What to do when one of the most beloved companies in the world is not beloved (at least in the short term) by stock traders?
Well, if it is a high-quality company, if I want to own it (or more of it), if it is available at a reasonable price and if I am building a long-term position … I often look at such a situation as an opportunity, and I buy the dang thing.
Such was the case Tuesday, Dec. 4, when I executed a purchase order to more than double the Apple (AAPL) stake in DTA’s Income Builder Portfolio.
In adding 6 shares at $181.18 each to the 5 we bought back in June, we increased the IBP’s Apple count to 11.0359 shares. (The fraction comes from two dividend reinvestments since the initial purchase.)
Stocking The Income Stream
I will go a little more into the current sentiment around Apple’s stock soon. First, let’s turn to one of my favorite subjects.
Since initiating its dividend in 2012, Apple has given shareholders steady income growth, and the most recent year-over-year increase (14.6%) is the highest yet.
With a payout ratio well under 30% and with oodles of cash on its ledger, AAPL is in great shape to keep taking the dividend higher.
The following graphic from McLean Capital Research shows that Apple always easily covers the dividend with its free cash flow.
Apple’s next quarterly dividend payout of .73 is expected to be Feb. 15, when $8.06 will go into the IBP. That will be reinvested, so the portfolio will acquire another .0445 of a share if the stock price is similar to what we paid Tuesday.
And then it gets even better.
Three months later, AAPL probably will announce its next dividend increase. Conservatively figuring a 10% hike to .80, and taking into account the new share total of 11.0804, it means the payout would rise to $8.86.
Giddyap! That’s why we named this project what we did.
In my previous article, I detailed reasons Apple’s stock price went up in the summer and then pulled back in the fall … and things didn’t stay static even in the couple of sessions after that article published Saturday, Dec. 1.
The market was lifted Monday by reports that Donald Trump and his Chinese counterpart, Xi Jinping, reached a handshake agreement over the weekend for a 90-day “truce” in their trade war.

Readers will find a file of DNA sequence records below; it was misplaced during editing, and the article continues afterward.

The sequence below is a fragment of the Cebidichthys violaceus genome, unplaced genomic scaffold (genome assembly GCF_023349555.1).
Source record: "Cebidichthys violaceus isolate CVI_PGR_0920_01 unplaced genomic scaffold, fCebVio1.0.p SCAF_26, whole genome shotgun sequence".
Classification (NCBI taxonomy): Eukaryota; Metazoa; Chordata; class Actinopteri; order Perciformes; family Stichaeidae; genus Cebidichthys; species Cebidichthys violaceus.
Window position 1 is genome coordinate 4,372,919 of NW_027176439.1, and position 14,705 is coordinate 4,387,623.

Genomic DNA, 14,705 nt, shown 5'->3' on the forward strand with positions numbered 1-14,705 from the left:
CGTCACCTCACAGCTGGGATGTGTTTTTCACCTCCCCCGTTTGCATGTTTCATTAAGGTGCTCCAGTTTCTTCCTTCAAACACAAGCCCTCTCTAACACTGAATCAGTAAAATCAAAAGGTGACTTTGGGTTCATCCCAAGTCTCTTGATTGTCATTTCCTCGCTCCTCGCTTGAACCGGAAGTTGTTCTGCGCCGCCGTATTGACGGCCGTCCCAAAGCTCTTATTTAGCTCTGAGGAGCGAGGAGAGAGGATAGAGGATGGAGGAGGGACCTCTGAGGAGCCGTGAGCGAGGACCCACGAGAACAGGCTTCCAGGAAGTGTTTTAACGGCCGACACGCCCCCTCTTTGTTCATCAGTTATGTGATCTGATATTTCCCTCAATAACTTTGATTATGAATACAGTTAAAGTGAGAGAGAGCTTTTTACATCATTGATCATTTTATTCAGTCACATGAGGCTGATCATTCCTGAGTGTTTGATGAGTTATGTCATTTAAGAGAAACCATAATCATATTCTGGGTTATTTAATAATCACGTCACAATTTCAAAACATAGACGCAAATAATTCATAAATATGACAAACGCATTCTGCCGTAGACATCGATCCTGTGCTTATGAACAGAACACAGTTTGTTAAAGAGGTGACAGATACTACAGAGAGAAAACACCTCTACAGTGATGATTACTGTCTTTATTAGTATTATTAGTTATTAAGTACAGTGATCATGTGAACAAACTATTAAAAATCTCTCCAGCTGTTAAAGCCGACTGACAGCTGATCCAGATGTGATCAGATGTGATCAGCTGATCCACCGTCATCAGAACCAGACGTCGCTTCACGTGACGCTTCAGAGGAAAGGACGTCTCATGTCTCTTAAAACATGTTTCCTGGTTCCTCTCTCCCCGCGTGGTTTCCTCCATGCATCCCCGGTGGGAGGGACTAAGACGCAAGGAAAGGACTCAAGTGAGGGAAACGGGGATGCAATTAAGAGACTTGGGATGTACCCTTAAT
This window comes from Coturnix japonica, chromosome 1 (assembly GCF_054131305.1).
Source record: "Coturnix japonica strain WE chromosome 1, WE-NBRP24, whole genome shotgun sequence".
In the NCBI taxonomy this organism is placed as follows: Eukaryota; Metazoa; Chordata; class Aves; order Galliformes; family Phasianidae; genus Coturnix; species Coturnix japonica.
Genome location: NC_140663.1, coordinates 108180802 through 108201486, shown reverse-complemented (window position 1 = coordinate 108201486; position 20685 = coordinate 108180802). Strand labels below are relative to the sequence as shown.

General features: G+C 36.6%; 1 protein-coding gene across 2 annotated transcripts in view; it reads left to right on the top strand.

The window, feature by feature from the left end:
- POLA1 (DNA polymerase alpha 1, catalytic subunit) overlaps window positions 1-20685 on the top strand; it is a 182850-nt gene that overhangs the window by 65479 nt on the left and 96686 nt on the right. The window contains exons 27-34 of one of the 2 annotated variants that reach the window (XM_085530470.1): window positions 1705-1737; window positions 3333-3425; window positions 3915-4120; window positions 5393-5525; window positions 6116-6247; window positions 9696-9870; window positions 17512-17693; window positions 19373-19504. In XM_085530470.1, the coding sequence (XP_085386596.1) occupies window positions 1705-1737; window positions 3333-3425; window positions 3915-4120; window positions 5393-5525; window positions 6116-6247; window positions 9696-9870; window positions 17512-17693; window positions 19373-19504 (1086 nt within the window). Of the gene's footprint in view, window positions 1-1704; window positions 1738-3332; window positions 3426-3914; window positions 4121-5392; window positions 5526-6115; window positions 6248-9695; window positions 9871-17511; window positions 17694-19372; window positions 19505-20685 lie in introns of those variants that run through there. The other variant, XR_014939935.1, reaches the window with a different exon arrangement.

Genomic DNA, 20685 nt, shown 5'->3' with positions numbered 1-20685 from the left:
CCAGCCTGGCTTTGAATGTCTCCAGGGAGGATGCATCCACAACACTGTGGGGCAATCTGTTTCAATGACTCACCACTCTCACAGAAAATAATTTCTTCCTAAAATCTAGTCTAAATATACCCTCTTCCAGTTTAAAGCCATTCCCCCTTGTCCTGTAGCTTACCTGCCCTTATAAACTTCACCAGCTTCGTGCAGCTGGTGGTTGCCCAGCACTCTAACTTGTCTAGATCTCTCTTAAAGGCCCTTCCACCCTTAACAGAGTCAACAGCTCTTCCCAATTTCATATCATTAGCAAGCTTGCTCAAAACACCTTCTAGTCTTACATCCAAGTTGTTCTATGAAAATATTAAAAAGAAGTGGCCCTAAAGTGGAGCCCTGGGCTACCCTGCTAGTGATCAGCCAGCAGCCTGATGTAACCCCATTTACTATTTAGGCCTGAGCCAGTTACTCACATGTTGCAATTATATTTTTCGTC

Apple, with its huge presence in China, rallied 3.5% to close at $184.82.
But fears that Trump had overstated the concessions he had won from Xi knocked the market back down on Tuesday.
That, combined with an analyst’s downgrade, led to Apple’s price falling both before and after I executed the Income Builder Portfolio transaction. AAPL closed the session at $176.74.
And Speaking Of Analysts …
It was HSBC’s Erwan Rambourg, citing “market saturation” and over-reliance on the iPhone, who downgraded AAPL from Buy to Hold on Monday, lowering his 12-month price target 5 bucks to $200.
Generally, though, analysts feel good about the company’s future, as indicated by the following Reuters survey of 42 analysts.
CFRA and Schwab also consider the company to be a Buy, as the next two graphics show.
Apple looks like a pretty solid buy — ranging anywhere from fairly valued to undervalued, depending upon who has done the research.
Morningstar assigns a $200 valuation, and CFRA says fair value is $226.66.
Value Line, which analyzes some 1,700 companies and considers 1.00 to be the average “Relative P/E value,” gives AAPL a 0.73 to indicate undervaluation.
Value Line’s analysts also believe Apple’s price can more than double over the next 3-5 years (blue circled area in the above graphic). No wonder VL has included AAPL on its lists of “Stocks With Long-Term Price Growth Potential” and “Highest Growth Stocks.”
Apple appears to be an eye-popping bargain by the look of the following 20-year FAST Graphs illustration.
If the time frame is reduced to a shorter period — this decade, for instance — AAPL looks fairly valued.
It should be noted that FAST Graphs are updated every morning to reflect the previous day’s close. Once Tuesday’s action is figured in, the P/E ratio falls to about 14.5.
David Zeiler’s recent Daily Trade Alert article, Why — And When — You Should Buy Apple Stock, offers some additional insights.
Wrapping Things Up
Apple is one of the world’s most popular brands. Millions upon millions upon millions of people around the globe are fiercely loyal to their iPhones and Macs, and the company’s Services segment is growing significantly.
Nevertheless, the stock price can be pretty volatile — as recent months have demonstrated. Apple often is a victim of the lofty expectations surrounding it; the price can get whacked even after what looks like an outstanding sales and profits statement.
But hey, all of that is short-term thinking … and DGI is a long-term strategy.
I certainly am looking years down the line as I put together the Income Builder Portfolio, and I doubt this will be the last time we add to our stake in this iconic name.
As always, investors are urged to conduct their own due diligence before buying any stock.
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